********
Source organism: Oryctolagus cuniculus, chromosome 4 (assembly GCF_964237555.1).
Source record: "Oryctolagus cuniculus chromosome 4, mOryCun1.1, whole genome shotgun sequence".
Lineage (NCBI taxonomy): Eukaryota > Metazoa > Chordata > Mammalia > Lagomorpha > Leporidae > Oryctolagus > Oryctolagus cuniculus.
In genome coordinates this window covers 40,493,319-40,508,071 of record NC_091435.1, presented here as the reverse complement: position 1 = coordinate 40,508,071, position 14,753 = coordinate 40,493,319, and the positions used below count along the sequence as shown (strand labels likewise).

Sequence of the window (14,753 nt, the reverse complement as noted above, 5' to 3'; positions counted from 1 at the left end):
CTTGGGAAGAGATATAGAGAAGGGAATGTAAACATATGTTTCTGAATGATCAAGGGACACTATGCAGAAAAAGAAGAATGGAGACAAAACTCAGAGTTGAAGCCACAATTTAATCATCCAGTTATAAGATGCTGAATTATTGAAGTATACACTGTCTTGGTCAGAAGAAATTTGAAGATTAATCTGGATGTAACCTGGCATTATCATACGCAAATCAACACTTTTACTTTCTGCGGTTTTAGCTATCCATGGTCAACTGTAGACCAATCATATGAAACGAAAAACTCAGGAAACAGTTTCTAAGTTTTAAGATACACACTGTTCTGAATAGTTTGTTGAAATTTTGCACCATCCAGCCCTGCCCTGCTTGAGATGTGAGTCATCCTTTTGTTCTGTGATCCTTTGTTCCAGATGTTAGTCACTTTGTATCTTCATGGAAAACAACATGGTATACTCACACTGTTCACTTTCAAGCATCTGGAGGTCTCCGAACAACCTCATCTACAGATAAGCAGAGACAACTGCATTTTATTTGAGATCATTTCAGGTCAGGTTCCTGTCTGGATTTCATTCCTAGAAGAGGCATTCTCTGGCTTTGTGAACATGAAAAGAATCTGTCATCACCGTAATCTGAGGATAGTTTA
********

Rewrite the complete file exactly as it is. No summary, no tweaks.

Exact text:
Source organism: Oryctolagus cuniculus, chromosome 4 (assembly GCF_964237555.1).
Source record: "Oryctolagus cuniculus chromosome 4, mOryCun1.1, whole genome shotgun sequence".
Lineage (NCBI taxonomy): Eukaryota > Metazoa > Chordata > Mammalia > Lagomorpha > Leporidae > Oryctolagus > Oryctolagus cuniculus.
In genome coordinates this window covers 40,493,319-40,508,071 of record NC_091435.1, presented here as the reverse complement: position 1 = coordinate 40,508,071, position 14,753 = coordinate 40,493,319, and the positions used below count along the sequence as shown (strand labels likewise).

Sequence of the window (14,753 nt, the reverse complement as noted above, 5' to 3'; positions counted from 1 at the left end):
CTTGGGAAGAGATATAGAGAAGGGAATGTAAACATATGTTTCTGAATGATCAAGGGACACTATGCAGAAAAAGAAGAATGGAGACAAAACTCAGAGTTGAAGCCACAATTTAATCATCCAGTTATAAGATGCTGAATTATTGAAGTATACACTGTCTTGGTCAGAAGAAATTTGAAGATTAATCTGGATGTAACCTGGCATTATCATACGCAAATCAACACTTTTACTTTCTGCGGTTTTAGCTATCCATGGTCAACTGTAGACCAATCATATGAAACGAAAAACTCAGGAAACAGTTTCTAAGTTTTAAGATACACACTGTTCTGAATAGTTTGTTGAAATTTTGCACCATCCAGCCCTGCCCTGCTTGAGATGTGAGTCATCCTTTTGTTCTGTGATCCTTTGTTCCAGATGTTAGTCACTTTGTATCTTCATGGAAAACAACATGGTATACTCACACTGTTCACTTTCAAGCATCTGGAGGTCTCCGAACAACCTCATCTACAGATAAGCAGAGACAACTGCATTTTATTTGAGATCATTTCAGGTCAGGTTCCTGTCTGGATTTCATTCCTAGAAGAGGCATTCTCTGGCTTTGTGAACATGAAAAGAATCTGTCATCACCGTAATCTGAGGATAGTTTA